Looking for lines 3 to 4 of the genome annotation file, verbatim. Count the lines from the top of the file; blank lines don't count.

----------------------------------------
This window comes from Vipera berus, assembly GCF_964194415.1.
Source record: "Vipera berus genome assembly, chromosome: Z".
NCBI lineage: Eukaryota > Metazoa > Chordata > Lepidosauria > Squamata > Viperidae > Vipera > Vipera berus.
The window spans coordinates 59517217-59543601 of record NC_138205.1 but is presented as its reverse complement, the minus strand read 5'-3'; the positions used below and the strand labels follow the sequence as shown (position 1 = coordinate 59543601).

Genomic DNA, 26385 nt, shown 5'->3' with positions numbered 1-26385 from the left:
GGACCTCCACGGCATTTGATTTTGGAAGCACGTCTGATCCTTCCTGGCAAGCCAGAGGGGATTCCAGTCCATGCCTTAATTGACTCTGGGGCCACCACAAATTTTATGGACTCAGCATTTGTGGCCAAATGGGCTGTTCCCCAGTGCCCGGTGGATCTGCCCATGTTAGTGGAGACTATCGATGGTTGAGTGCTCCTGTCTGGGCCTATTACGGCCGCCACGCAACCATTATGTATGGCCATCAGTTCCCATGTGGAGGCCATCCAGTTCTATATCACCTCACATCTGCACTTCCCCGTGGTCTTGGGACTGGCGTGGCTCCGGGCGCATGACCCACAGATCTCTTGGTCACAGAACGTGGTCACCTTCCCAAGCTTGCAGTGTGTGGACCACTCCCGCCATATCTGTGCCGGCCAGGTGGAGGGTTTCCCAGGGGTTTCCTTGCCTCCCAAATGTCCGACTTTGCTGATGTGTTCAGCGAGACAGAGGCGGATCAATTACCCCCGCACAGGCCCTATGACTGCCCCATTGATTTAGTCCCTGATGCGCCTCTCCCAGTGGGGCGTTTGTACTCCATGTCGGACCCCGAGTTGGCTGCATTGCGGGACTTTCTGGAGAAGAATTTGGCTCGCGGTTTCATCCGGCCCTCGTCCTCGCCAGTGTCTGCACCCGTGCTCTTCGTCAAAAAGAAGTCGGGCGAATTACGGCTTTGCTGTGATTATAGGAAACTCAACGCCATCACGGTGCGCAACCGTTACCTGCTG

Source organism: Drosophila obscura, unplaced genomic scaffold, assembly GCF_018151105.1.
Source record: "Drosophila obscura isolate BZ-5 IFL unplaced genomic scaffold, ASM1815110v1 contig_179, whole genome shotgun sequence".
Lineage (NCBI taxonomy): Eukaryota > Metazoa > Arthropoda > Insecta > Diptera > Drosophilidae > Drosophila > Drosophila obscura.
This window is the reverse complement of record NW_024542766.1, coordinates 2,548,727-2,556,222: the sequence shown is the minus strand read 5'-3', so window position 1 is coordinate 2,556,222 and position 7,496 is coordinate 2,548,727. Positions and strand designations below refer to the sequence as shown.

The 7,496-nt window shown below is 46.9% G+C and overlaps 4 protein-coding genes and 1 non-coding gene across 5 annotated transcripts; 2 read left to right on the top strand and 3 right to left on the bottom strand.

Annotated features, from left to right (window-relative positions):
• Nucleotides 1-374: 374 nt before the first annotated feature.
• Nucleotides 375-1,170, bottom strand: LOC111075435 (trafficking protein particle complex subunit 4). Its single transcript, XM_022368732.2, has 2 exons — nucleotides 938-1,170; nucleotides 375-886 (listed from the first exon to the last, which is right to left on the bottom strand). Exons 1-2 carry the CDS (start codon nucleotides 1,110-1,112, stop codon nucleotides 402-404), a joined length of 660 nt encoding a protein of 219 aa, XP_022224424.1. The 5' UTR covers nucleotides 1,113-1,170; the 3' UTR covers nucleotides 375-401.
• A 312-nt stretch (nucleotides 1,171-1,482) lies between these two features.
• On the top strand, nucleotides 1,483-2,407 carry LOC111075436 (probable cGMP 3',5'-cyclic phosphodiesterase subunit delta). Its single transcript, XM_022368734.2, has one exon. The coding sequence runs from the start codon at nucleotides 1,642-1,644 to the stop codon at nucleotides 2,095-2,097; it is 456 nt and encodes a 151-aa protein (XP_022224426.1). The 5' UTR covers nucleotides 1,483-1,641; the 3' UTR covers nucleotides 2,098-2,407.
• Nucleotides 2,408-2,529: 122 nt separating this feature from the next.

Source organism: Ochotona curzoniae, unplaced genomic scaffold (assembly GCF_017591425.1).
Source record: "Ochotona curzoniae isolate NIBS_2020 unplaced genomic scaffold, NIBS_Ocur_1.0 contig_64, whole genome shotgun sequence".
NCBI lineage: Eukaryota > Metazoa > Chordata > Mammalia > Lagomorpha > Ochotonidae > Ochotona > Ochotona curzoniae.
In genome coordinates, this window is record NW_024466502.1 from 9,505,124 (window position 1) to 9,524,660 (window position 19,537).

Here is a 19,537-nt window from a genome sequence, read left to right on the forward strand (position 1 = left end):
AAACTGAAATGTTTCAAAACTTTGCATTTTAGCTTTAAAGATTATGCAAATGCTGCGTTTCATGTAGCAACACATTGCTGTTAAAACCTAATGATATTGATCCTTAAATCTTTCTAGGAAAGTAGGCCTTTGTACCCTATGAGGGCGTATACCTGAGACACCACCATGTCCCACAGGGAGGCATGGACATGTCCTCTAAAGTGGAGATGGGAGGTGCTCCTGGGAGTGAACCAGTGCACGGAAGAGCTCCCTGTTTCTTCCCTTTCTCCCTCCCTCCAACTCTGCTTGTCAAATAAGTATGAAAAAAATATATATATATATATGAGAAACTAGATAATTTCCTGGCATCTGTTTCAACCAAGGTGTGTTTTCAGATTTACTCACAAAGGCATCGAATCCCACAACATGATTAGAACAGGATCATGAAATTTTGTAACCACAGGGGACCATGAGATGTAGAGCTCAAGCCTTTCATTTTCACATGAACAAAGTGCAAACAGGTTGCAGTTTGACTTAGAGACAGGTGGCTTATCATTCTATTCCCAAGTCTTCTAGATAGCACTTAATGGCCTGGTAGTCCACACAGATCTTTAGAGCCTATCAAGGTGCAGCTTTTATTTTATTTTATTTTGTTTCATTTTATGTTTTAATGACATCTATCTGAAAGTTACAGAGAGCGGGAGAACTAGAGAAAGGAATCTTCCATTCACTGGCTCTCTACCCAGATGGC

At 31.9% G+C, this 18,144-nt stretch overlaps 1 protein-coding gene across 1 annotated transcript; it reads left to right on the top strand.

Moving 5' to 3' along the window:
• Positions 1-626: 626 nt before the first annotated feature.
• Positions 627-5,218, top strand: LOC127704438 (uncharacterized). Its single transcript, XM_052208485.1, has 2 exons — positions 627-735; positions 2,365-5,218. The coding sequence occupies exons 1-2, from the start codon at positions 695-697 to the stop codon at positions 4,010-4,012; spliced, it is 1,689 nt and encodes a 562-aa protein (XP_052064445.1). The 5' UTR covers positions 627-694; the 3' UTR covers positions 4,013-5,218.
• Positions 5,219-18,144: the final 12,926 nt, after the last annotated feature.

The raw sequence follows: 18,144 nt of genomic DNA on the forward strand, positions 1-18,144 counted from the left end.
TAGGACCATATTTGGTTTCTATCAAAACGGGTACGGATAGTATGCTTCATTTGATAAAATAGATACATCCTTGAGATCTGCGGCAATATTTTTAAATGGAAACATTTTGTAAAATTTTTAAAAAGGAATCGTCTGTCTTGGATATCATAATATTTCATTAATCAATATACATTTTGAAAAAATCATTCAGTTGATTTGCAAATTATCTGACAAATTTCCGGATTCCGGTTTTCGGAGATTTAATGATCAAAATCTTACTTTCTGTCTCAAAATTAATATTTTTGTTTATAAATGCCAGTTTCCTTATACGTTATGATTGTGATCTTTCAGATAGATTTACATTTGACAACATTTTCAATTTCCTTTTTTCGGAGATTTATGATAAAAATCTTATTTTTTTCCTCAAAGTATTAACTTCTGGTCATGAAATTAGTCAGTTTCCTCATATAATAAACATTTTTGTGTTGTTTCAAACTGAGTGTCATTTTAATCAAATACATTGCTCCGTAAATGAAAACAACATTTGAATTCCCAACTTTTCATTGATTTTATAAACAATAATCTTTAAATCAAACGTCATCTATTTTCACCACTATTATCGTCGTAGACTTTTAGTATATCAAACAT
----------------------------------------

NCBI lineage: Eukaryota > Metazoa > Chordata > Lepidosauria > Squamata > Viperidae > Vipera > Vipera berus.
The window spans coordinates 59517217-59543601 of record NC_138205.1 but is presented as its reverse complement, the minus strand read 5'-3'; the positions used below and the strand labels follow the sequence as shown (position 1 = coordinate 59543601).